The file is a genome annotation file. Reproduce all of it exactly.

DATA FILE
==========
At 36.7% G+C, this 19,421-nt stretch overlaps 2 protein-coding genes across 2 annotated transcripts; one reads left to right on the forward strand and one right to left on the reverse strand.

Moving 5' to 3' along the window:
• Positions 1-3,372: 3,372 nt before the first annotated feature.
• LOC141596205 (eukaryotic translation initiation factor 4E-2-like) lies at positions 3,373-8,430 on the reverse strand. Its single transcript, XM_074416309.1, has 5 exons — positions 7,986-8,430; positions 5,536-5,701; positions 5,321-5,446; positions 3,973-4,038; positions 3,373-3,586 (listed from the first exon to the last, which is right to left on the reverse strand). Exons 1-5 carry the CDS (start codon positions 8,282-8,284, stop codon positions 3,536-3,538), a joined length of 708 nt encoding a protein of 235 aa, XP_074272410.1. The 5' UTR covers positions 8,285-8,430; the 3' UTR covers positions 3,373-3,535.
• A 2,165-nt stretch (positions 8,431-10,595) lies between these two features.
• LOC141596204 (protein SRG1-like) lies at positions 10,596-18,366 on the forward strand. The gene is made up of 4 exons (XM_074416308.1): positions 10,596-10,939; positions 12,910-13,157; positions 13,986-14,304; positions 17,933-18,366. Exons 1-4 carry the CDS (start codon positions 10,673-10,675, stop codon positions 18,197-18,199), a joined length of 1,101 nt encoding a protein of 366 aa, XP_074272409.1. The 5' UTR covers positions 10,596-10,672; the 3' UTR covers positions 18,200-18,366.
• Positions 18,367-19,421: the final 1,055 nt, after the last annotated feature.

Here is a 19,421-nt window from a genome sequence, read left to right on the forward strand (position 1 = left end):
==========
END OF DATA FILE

At 36.7% G+C, this 19,421-nt stretch overlaps 2 protein-coding genes across 2 annotated transcripts; one reads left to right on the forward strand and one right to left on the reverse strand.

Moving 5' to 3' along the window:
• Positions 1-3,372: 3,372 nt before the first annotated feature.
• LOC141596205 (eukaryotic translation initiation factor 4E-2-like) lies at positions 3,373-8,430 on the reverse strand. Its single transcript, XM_074416309.1, has 5 exons — positions 7,986-8,430; positions 5,536-5,701; positions 5,321-5,446; positions 3,973-4,038; positions 3,373-3,586 (listed from the first exon to the last, which is right to left on the reverse strand). Exons 1-5 carry the CDS (start codon positions 8,282-8,284, stop codon positions 3,536-3,538), a joined length of 708 nt encoding a protein of 235 aa, XP_074272410.1. The 5' UTR covers positions 8,285-8,430; the 3' UTR covers positions 3,373-3,535.
• A 2,165-nt stretch (positions 8,431-10,595) lies between these two features.
• LOC141596204 (protein SRG1-like) lies at positions 10,596-18,366 on the forward strand. The gene is made up of 4 exons (XM_074416308.1): positions 10,596-10,939; positions 12,910-13,157; positions 13,986-14,304; positions 17,933-18,366. Exons 1-4 carry the CDS (start codon positions 10,673-10,675, stop codon positions 18,197-18,199), a joined length of 1,101 nt encoding a protein of 366 aa, XP_074272409.1. The 5' UTR covers positions 10,596-10,672; the 3' UTR covers positions 18,200-18,366.
• Positions 18,367-19,421: the final 1,055 nt, after the last annotated feature.

Here is a 19,421-nt window from a genome sequence, read left to right on the forward strand (position 1 = left end):